Carbon is old enough to vote. It’s saving up for a deposit on its first house. It’s getting a dog as a practice child. What I’m trying to say is, carbon has been around for a long time, and it’s fair to say that it’s fully matured as a material out of which to make bicycles.
Now that carbon is so well established, does it finally hold retro appeal? I’m not sure. It’s certainly earned its place in history, but that doesn’t mean it’s actually appealing to the wider cycling public, particularly given the sport’s fixation on the new and shiny.
- This is why it’s time to stop buying cheap carbon bikes
- There is more to life than cycling (and that’s okay)
Things tend to follow a certain pattern when it comes to how they’re valued and whether they’re perceived as cool.
New stuff is automatically edgy and exciting. Slightly old stuff is boring and passé, and properly old things, if they were interesting enough to begin with, become cool and collectable. Sometimes.
Trek’s first carbon road bikes are perhaps a good case study. The 5500 and 5200 OCLV launched way back in 1992, the same year Ford brought out the first Mondeo and Microsoft debuted Windows 3.1.
To modern eyes, these bikes look utterly dated. The main frame tubes appear oddly skinny next to an enormously chunky seat cluster and head tube, while the 1in quill stem, external headset and slim fork legs look positively emaciated.
It’s very noticeable how much more metal is on display on bikes of this era — the main frame is carbon, but there are metal dropouts, headset cups, bottom bracket inserts, cable guides and more.
Truncated aerofoils and integrated-everything were still decades away at this point, so cables are fully external and these bikes were typically fitted with lightweight, ultra-low-profile alloy wheels, the antithesis of deep-section carbon.
Is the 5500 cool? With appreciation of what it represents, I think it is, but I’d also say it lacks the elegance of truly classic machines — think Eroica-style steel — and looks ungainly and crude compared to current bikes.
Going further back, Look’s KG86 is certainly deserving of classic status, being one of the earliest production carbon frames as well as the bike on which Greg LeMond won the 1986 Tour de France.
It’s a far cry from the monocoque machines that came later, constructed with simple straight carbon tubes that meet at metal lugs.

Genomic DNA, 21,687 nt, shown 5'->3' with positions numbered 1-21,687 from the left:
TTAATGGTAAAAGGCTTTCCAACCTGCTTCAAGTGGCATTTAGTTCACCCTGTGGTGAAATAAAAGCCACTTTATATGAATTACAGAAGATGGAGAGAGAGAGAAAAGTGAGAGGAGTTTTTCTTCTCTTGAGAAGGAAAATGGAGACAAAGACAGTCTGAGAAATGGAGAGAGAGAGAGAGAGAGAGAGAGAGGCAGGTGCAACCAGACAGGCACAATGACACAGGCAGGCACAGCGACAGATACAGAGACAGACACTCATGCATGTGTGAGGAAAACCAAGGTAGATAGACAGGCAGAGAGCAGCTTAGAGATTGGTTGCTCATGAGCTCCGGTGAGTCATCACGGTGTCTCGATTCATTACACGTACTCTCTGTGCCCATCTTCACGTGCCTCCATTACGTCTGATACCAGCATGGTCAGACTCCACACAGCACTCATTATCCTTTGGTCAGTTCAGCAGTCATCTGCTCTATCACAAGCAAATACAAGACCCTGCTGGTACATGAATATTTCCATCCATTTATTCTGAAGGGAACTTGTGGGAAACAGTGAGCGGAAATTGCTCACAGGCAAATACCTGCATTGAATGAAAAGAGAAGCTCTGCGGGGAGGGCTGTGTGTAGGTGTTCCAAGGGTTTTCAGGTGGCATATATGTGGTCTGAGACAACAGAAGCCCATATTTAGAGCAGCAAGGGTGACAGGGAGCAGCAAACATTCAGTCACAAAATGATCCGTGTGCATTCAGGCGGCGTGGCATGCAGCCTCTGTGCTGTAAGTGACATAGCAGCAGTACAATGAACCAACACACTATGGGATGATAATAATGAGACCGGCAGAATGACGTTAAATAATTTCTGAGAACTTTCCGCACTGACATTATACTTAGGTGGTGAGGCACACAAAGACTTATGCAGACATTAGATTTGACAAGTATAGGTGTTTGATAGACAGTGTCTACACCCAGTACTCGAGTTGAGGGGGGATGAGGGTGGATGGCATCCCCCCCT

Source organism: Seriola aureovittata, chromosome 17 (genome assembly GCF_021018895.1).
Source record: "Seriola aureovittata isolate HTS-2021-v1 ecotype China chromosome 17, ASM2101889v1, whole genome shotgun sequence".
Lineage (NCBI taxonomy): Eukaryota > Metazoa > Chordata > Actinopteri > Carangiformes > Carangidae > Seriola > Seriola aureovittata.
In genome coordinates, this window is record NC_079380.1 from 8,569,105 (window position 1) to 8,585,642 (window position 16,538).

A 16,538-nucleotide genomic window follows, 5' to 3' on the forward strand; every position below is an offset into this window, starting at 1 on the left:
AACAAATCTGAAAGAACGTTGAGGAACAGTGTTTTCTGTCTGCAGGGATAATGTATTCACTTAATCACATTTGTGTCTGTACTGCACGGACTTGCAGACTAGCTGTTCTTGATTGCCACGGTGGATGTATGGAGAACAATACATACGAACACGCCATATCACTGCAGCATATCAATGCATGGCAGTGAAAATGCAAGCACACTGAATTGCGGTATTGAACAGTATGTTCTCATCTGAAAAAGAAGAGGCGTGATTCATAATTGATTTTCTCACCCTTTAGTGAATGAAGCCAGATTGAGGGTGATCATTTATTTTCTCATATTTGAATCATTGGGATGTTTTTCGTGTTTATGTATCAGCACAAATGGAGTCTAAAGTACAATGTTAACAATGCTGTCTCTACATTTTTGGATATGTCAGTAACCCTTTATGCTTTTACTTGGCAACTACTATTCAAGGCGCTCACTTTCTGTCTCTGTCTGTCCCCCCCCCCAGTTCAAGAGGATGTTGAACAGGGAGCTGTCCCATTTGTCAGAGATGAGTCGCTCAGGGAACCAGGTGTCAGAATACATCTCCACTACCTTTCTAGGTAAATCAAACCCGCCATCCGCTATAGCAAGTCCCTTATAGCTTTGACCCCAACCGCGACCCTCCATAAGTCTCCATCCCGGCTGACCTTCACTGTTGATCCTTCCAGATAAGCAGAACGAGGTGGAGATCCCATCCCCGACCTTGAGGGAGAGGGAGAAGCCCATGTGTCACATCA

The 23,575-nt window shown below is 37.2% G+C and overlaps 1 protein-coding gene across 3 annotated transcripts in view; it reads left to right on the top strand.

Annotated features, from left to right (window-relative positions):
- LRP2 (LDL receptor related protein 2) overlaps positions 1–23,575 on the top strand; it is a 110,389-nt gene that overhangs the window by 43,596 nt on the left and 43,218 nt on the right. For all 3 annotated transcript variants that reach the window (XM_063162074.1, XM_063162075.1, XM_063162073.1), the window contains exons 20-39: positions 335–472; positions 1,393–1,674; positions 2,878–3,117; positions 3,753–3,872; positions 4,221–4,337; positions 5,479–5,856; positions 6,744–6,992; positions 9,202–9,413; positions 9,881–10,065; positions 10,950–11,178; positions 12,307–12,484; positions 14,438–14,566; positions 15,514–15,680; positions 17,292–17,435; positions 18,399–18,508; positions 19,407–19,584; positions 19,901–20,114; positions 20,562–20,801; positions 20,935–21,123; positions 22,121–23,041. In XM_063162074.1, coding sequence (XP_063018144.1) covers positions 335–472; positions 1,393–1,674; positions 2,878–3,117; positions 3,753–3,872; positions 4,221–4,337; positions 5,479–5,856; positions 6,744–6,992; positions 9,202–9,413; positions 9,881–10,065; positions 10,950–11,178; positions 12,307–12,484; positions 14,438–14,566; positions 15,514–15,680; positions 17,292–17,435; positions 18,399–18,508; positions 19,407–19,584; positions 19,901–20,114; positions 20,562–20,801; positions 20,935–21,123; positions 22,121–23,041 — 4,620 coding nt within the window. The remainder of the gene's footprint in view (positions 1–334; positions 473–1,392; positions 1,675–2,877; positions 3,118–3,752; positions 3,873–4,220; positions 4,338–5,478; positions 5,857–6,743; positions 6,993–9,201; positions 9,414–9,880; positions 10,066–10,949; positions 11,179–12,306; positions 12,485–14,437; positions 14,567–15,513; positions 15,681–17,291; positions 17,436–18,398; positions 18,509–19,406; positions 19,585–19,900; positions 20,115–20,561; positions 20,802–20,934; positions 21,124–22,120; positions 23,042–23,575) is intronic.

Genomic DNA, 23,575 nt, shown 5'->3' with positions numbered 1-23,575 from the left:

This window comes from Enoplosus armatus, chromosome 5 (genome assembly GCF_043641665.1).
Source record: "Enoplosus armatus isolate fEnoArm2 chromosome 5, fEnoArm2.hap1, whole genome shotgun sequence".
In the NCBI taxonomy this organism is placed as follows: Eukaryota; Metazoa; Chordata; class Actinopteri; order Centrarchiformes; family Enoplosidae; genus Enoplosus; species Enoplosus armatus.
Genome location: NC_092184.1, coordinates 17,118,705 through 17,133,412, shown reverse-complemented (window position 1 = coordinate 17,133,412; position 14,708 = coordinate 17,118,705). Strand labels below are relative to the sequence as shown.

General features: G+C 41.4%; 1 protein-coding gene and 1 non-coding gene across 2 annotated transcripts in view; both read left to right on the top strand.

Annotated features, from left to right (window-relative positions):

Aesthetically, it closely resembles its steel contemporaries and if you painted over its carbon tubes it would be hard to tell it apart from its ferrous brethren.
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The first ever successful carbon fibre frame. The @lookcycle KG86 LOOK were the first company to produce a frame with carbon fibre tubes designed for cycle racing. The tubes were made by a French company TVT, who combined Kevlar with layers of woven carbon fibre. The frame tubes were bonded into aluminium lugs in a way reminiscent of the first use of aluminium tubes in cycling. Greg LeMond won his first TdF using the KG86.
Leaving aside its historical significance, the Look is just pretty. Everything is in proportion and the slender lines speak to light weight and performance.
But while it’s desirable and interesting, I wouldn’t even place the Look in the same category as modern carbon because they have so little in common with one another.
Jumping forwards again, the bikes of the 2000s feel much more familiar.
Scott launched the original CR1 in 2003 and it arguably marked the start of a new era of lightweight bikes, using an ingenious variant on tube-to-tube construction that did away with completely with lugs and reduced the amount of material needed to create a strong frame.
Over time, this style of construction evolved into something more closely resembling a true monocoque (where the joints are constructed as a whole rather than created by joining tubes) although I use this term advisedly as even very lightweight modern frames often have multiple sub-assemblies that slot into one another. (And yes, there are still fully-lugged hold-outs such as Colnago’s C-series bikes, but they’re the exception.)
The CR1 looks somewhat dated when it’s built with noughties components and the way it wears its carbon on its sleeve, rather than hiding it under paint, is very much of its time.
It’s a fundamentally modern bike however, and if you built one with a current groupset and the latest finishing kit, it could almost pass as a new machine.
Again, I think the CR1 is cool because of what it represents, but it’s also too new in my opinion to have any retro charm.
What you perceive to be cool is also heavily influenced by your age and experience. Raleigh can charge £600 for a replica Burner because the Generation-X kids that lusted after Burners in the eighties have grey hair and money now, and nostalgia is a powerful drug.
I got seriously into cycling in the late 2000s when the first generation Scott Addict was new and Mark Cavendish was dominating sprints on his Columbia–HTC team bike.
Partly influenced by his successes, I bought my own Addict, with the second-tier HMF frame because I’m not rich. It’s still a bike I hold close to my heart, the standard against which every subsequent purchase and test bike was measured.
To me, there is little cooler than an Addict of that era tastefully built, but I’m sure not everyone feels that way. To each their own. We all have our influences.
Is old carbon cool? Is it classic? Are you gagging for some noughties monocoque? Let me know your thoughts in the comments and please do show us your classic naked lay-up.
An earlier version of this article incorrectly referred to the original Scott CR1 as a monocoque frame. Thank you to commenter Speedneedle for setting me right.